Minicomic Feature: SMITH TOWER by Henry Chamberlain


Here is a minicomic I recently completed that features Smith Tower, a Seattle landmark celebrating its 100th anniversary this year. In this comic, Smith Tower is a character in its own right. We follow a number of characters who are searching for answers. Among the searchers, two main characters emerge. We can’t be sure how these two are connected but, as fate would have it, their paths become inextricably linked. Whether that is cause for celebration or concern, remains a mystery. For fun, let me wax on for a bit on this new work, minicomics, and the art process.


Ah, yes, “Wax on, wax off!” That brings thoughts of Danielson and Mr. Miyagi from “The Karate Kid.” That kind of intense training is what I got from master cartoonist Frank Santoro.

“Smith Tower” is the result of my being a pupil of Frank Santoro, author of the landmark graphic novel, “Storeyville,” and the recent critically acclaimed, “Pompeii.” I had the privilege of taking his course in comics. It is not for the faint of heart. It requires a special set of skills going in and a determination to see your goals through. It is akin to the spirit behind a 24-hour comic session, although this course lasts considerably longer. It involves a lot of drawing. And it is all about structure. You gain a greater appreciation for all the framework behind a work in comics. It’s about geometry, pacing, color, storytelling, and purpose.

Those that do well in the course, I believe, already have stories to tell and already have methods in place to tell them. I mean, I already have a pretty hefty portfolio of my own work in comics. What Frank offers is a third way, an intriguing set of options, a totally innovative as well as classic approach. Ultimately, it comes down to process. You enter a comics boot camp and you come out better equipped to for the long haul ahead. Art. Writing. Comics. It’s all a long haul strategy, if you hope to achieve anything meaningful. Each project leads to the next. And each project is important in its own right.


What I see with this latest minicomic is something special indeed. It is part of a bigger work and yet holds it own as one set piece. What I find special is that I am working with some building blocks that have really taken hold. These are magic building blocks working their way through my mind, being set down on paper, in whatever irrational random order they initially come out, and then they reorder themselves a number of times until we reach a level of clarity, of specificity that we can work with.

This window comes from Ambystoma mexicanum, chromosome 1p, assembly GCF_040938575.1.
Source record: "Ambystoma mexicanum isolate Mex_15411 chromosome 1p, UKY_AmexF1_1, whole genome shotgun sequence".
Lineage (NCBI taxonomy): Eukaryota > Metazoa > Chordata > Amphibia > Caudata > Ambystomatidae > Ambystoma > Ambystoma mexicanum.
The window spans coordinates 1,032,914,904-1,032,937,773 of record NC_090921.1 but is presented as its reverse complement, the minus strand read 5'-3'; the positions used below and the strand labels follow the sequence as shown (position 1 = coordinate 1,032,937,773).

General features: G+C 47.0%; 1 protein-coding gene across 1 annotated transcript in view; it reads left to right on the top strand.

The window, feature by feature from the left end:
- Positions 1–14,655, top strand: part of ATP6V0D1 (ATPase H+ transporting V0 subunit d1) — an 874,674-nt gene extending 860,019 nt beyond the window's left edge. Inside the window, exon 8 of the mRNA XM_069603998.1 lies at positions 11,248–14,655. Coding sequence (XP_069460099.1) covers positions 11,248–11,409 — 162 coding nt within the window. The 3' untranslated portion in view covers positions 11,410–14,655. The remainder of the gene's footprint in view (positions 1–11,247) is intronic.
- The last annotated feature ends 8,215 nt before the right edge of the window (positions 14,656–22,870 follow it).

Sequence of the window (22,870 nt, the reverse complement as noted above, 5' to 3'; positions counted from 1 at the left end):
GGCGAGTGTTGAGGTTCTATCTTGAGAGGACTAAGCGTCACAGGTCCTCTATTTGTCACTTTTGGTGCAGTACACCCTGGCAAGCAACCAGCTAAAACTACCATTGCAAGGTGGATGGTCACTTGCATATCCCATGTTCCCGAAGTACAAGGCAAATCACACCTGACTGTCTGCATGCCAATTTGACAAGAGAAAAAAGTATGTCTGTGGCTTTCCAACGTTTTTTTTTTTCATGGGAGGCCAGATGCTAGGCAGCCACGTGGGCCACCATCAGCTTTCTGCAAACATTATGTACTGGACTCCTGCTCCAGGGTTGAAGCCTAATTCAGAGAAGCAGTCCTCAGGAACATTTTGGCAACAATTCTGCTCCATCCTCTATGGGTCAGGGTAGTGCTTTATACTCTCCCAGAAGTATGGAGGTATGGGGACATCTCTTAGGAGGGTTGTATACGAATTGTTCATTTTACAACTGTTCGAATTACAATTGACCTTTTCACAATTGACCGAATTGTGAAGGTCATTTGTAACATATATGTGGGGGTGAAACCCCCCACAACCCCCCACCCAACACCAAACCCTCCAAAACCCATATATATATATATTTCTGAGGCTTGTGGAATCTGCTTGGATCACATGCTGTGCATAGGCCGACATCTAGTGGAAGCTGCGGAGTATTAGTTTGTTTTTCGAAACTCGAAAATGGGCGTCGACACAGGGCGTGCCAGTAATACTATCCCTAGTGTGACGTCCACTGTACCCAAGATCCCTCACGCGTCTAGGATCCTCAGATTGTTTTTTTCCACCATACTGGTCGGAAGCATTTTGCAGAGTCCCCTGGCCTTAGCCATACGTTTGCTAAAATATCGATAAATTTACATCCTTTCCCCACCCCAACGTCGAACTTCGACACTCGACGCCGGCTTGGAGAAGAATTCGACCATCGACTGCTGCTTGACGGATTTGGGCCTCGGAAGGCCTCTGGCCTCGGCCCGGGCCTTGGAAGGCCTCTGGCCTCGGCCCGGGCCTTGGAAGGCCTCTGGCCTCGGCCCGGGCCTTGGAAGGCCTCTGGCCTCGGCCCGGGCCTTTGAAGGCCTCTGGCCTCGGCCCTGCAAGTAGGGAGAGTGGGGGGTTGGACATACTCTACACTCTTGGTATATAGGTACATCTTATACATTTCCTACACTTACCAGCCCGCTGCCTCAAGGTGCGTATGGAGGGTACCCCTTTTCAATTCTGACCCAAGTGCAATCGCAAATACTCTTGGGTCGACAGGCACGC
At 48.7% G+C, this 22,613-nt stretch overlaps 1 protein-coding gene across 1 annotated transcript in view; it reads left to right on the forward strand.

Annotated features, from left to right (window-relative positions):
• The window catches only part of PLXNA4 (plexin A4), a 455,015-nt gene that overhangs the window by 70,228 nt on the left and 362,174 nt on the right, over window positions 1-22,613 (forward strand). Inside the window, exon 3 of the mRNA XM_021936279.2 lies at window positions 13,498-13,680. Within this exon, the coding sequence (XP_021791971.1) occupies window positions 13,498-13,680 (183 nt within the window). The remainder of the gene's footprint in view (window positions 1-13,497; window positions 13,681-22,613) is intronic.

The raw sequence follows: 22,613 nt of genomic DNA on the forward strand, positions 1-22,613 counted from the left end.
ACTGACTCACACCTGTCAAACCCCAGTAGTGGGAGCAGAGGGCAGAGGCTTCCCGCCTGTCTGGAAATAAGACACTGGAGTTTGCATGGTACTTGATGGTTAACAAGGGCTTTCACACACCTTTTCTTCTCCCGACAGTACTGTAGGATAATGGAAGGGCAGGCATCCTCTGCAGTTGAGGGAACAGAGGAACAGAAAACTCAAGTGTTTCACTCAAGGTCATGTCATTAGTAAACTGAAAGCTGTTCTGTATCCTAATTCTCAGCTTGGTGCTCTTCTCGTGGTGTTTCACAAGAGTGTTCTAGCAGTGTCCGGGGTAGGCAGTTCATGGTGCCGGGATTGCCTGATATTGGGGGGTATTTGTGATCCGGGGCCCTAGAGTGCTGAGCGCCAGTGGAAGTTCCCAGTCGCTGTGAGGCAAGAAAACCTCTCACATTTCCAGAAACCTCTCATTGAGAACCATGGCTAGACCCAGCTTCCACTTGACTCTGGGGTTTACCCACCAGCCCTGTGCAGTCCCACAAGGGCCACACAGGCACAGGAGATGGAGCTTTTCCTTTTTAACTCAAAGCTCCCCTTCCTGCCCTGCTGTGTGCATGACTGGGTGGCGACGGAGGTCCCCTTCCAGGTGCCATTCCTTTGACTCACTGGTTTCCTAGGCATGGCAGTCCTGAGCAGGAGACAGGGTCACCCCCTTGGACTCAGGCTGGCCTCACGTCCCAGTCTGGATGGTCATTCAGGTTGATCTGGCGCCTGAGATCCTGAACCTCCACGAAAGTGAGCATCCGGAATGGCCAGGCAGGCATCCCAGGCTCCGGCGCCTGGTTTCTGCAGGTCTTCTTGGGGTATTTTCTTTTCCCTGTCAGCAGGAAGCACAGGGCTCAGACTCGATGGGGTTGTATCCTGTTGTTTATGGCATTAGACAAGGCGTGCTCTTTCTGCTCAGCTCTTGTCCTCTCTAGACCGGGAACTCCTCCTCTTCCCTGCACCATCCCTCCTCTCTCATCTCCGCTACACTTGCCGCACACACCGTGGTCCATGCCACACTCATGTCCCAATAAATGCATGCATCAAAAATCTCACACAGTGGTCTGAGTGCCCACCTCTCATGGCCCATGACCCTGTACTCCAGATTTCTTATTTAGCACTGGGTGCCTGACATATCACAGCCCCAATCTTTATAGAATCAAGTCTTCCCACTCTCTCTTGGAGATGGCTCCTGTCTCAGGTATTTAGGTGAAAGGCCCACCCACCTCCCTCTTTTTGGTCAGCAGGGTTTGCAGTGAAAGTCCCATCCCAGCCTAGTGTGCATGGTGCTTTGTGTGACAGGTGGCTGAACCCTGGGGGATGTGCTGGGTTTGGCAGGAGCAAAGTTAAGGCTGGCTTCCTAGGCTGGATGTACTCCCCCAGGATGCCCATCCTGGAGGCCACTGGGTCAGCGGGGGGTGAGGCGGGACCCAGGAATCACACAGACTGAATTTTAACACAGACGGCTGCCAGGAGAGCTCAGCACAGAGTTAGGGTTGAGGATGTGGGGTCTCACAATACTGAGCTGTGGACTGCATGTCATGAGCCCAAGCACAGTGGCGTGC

What is so great about the course is that, as you navigate your way through it, you really cannot help but give yourself over to it. Whatever initial plans you had for your project are subject to the flow of the course. Process takes over. You are working without expectation, boundaries, or limitations.


Draw! Draw! Draw! That is the call to action. The secret, for the student, is all in the pacing. Have your goals in place, flexible yet determined. When you draw, draw with vigor! Be ready to strike! Lay it out as you go. You just never know if some of those first marks could turn out to be essential guideposts. You are whacking through the jungle with your machete in order to come back later with a knife and then a scalpel. I chose an urban jungle as my broad theme and began to clear a path.

I knew right from the start that I needed to marry some ideas I’ve been working with for a longer piece. I wanted to see how they’d mix and mingle when placed in a new stimulating arena. What would happen if I let loose some characters I had penned up into one of the scenarios I had been stewing? What would happen if I gave myself over to the process? Well, that’s what happened during the course and this minicomic is the result. It is a process of layers: storyboarding, editing, more storyboarding, color choices, more editing.

What I hope comes across is the organic process. As an essential participant, you the reader, play a critical role. I hope that the young woman, Annie, comes into focus. And I hope you get a sense of her struggle amid the overall tension. And I hope the supernatural elements read well. I hope they evoke a longing for meaning. Everything revolves around Smith Tower. People leave their mark. People come and go, like the women who come and go, talking of Michelangelo. Smith Tower remains. But people still leave their mark.


“Smith Tower” is a 16-page full color minicomic, 8.5 x 7. Print copies are available as a reward during my GoFundMe campaign right here.

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Filed under Comics, Crowdfunding, GoFundMe, Henry Chamberlain, Minicomics, Seattle, Smith Tower

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